How has the ocean been portrayed in movies recently?
There is a striking focus on our modern interactions with water in the cinemas recently. When I watched both Black Panther: Wakanda Forever and Avatar: The Way of Water I could not stop but think of the several issues that arise but are often sidelined in the sustainability discourse around water.
We have not explored, mapped or seen more than 80% of the Earth’s oceans despite the fact that 97% of our Earth’s water comes from our oceans.
We dump up to 12 million metric tons of plastic annually and it is estimated that by 2050, ocean plastic will outweigh all of the ocean’s fish. We also have 5 garbage patches floating on our oceans - with the Great Pacific Garbage Patch including an estimated 1.8 trillion pieces of trash. This resonates with an old article I wrote about a year ago on our out of sight, out of mind mentality when it comes to our waste culture and our toxic (literally) relationship with plastic waste.
More broadly, climate change is tightly connected with water - the most essential substance we need to live. According to UN-Water:
Flooding and rising sea levels can contaminate land and water resources with saltwater.
Glaciers, ice caps and snow fields are rapidly disappearing. Meltwater feeds many of the great river systems. Volatility in the cryosphere can affect the regulation of freshwater resources for vast numbers of people in lowland areas.
Droughts and wildfires are destabilising communities and triggering civil unrest and migration in many areas.
Growing demand for water increases the need for energy-intensive water pumping, transportation, and treatment, and has contributed to the degradation of critical water-dependent carbon sinks such as peatlands.
Now back to Black Panther and Avatar. Wakanda Forever introduces the Talokan in (what I found) a striking scene where American explorers are trying to find vibranium in the ocean. As with Avatar, the Talokan and their flourishing underwater in Wakanda Forever alludes to just how little we know about our oceans despite their prominent role in our ecosystems and livelihoods.
Avatar featured a planet where intelligent beings live in harmony with their environment until humans come to destroy it. In Avatar 2, we see two broad themes in relation to the planet - one quite specific and the other not so much. Humans insist on colonising Pandora as climate change has destroyed Earth. This is quite a direct commentary on the endeavours of Bezos and Musk kind who see space exploration as an opportunity to continue expanding humanity, and as a means of escape in the case of a permanent climate catastrophe. The other theme we see is that in relation to poaching and the ways that the lucrative enterprise ultimately comes to finance the operations led in Pandora.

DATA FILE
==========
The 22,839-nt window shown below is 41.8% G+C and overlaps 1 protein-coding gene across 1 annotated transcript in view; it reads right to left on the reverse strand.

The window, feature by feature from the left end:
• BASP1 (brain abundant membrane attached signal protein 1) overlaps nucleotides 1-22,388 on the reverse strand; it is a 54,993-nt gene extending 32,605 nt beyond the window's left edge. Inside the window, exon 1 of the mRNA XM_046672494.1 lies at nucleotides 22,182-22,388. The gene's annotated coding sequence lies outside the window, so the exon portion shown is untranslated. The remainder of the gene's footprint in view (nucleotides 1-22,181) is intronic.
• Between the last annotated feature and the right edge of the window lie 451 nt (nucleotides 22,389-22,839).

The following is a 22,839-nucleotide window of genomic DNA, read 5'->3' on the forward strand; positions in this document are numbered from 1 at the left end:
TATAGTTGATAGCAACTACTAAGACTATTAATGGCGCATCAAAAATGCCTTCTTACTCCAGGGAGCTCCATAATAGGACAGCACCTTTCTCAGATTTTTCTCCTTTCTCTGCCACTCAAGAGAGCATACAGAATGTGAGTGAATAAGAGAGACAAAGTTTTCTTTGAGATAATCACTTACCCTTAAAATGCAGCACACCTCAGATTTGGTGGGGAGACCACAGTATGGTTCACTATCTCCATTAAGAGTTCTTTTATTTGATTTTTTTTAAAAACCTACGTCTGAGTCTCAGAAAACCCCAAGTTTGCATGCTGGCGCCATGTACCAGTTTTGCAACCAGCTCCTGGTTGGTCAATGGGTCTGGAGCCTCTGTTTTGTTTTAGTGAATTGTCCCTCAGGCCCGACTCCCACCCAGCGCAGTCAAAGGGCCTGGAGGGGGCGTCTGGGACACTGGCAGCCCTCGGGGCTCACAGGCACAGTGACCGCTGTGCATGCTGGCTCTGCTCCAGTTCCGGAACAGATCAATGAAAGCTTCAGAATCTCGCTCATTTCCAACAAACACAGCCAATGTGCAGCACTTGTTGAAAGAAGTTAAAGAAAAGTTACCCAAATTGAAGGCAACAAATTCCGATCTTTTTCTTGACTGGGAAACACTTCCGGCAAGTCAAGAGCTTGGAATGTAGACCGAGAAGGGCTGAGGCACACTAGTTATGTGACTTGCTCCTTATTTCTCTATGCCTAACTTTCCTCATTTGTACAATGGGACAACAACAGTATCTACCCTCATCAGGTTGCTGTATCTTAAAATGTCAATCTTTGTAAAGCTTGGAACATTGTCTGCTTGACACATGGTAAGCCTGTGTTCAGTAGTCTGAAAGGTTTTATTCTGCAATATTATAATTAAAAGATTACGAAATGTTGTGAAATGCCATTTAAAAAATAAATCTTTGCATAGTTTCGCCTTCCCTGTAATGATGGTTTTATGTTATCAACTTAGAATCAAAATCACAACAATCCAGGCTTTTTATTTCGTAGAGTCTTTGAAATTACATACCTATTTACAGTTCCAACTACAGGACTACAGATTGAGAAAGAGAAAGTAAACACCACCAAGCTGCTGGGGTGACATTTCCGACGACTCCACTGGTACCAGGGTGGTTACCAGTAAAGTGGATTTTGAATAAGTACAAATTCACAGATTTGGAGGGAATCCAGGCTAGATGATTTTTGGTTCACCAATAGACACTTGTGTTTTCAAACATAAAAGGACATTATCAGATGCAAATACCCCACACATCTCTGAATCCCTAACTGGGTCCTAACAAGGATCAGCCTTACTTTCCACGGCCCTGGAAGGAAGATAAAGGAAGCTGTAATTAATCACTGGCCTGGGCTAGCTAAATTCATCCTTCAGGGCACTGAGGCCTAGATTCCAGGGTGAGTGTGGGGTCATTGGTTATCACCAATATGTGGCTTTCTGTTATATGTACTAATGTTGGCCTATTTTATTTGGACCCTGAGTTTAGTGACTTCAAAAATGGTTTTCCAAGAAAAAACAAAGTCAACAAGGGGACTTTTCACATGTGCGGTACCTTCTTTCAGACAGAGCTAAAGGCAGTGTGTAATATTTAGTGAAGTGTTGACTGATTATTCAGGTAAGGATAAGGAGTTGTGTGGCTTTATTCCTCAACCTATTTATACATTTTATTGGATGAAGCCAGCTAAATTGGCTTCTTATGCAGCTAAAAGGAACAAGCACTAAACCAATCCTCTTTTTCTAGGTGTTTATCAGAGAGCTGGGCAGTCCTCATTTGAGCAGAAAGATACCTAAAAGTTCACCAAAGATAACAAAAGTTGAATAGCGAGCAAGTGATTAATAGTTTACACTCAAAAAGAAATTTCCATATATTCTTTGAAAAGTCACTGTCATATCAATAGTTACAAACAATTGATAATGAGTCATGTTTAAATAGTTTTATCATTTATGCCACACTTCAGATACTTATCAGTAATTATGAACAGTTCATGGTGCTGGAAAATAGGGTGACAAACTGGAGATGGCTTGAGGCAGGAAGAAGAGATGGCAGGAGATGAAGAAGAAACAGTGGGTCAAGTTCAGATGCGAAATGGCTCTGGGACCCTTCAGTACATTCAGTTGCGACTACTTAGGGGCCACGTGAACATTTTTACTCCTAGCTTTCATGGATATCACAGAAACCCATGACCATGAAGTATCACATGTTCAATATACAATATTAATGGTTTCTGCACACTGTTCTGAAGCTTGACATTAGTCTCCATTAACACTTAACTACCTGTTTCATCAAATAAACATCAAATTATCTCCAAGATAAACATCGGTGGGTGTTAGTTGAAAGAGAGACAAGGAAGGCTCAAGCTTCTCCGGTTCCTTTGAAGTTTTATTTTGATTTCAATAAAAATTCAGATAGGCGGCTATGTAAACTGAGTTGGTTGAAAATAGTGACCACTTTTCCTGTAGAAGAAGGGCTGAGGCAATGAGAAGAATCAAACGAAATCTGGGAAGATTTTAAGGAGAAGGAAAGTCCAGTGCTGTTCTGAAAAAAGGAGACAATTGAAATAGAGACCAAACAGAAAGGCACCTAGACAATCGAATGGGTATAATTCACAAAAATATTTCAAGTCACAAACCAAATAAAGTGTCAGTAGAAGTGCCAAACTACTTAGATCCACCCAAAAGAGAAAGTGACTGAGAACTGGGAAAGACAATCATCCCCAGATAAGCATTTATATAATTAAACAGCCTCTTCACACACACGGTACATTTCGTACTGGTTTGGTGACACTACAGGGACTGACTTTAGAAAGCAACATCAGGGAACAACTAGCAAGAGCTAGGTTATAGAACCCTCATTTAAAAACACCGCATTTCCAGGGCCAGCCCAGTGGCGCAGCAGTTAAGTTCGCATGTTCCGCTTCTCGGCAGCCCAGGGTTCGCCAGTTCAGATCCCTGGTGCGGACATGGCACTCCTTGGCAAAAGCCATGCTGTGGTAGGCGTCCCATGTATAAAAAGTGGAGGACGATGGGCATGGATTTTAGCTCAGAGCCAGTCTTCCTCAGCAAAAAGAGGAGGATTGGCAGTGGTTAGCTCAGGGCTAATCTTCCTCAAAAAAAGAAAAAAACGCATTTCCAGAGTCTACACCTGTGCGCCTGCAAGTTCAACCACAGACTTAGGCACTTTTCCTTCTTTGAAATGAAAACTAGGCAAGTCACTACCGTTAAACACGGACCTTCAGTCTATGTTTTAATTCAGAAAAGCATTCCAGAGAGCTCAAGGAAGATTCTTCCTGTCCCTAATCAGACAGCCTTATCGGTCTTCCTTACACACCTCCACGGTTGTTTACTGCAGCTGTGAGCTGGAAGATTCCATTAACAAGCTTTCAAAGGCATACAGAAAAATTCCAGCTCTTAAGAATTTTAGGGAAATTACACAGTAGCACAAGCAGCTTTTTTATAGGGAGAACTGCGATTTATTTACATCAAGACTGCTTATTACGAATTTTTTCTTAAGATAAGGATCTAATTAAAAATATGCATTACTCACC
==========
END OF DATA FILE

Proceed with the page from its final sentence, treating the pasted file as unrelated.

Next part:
“Our planet is 80% water, so there’s so much more about our life on Earth that we don’t know because it lives beneath us and Pandora was sort of mirrored from that as well. Which means that when we saw Avatar 1 we only got to see 20% and that 20% took us for a ride that many of us across the globe have been unable to sort of shake. So imagine, what is the other 80%? Obviously we do know that with all of these relatable conversations that Jim (Cameron) is having around invasion, colonization, the erasure and genocide of civilizations, and the taking and the abuse of an environment. These are things we’ve seen throughout our history repeat themselves over and over again. So it’s not like we’re going to be seeing something that we’ve never heard of before, and I just hope it’s as thought provoking as the first movie was. Just to compel us in any shape or form to be more aware of each other, but also be more aware of our environment, but not in a way that’s preachy, just in a way that betters your life.”
More than anything, both Avatar and Wakanda Forever demonstrative of the destructive role that human-centric and unsustainable practices play in
This comes with some reservations as there have been calls to boycott the film as: “both Avatar films have drawn criticism for amalgamating aspects of various Indigenous cultures, while casting several white and other non-indigenous actors in the roles of the Na’vi.”
“Join Natives and other Indigenous groups around the world in boycotting this horrible and racist film.” Yue Begay wrote.
Nonetheless, it has been interesting to see the ways that different environmental messages are being portrayed using different mediums.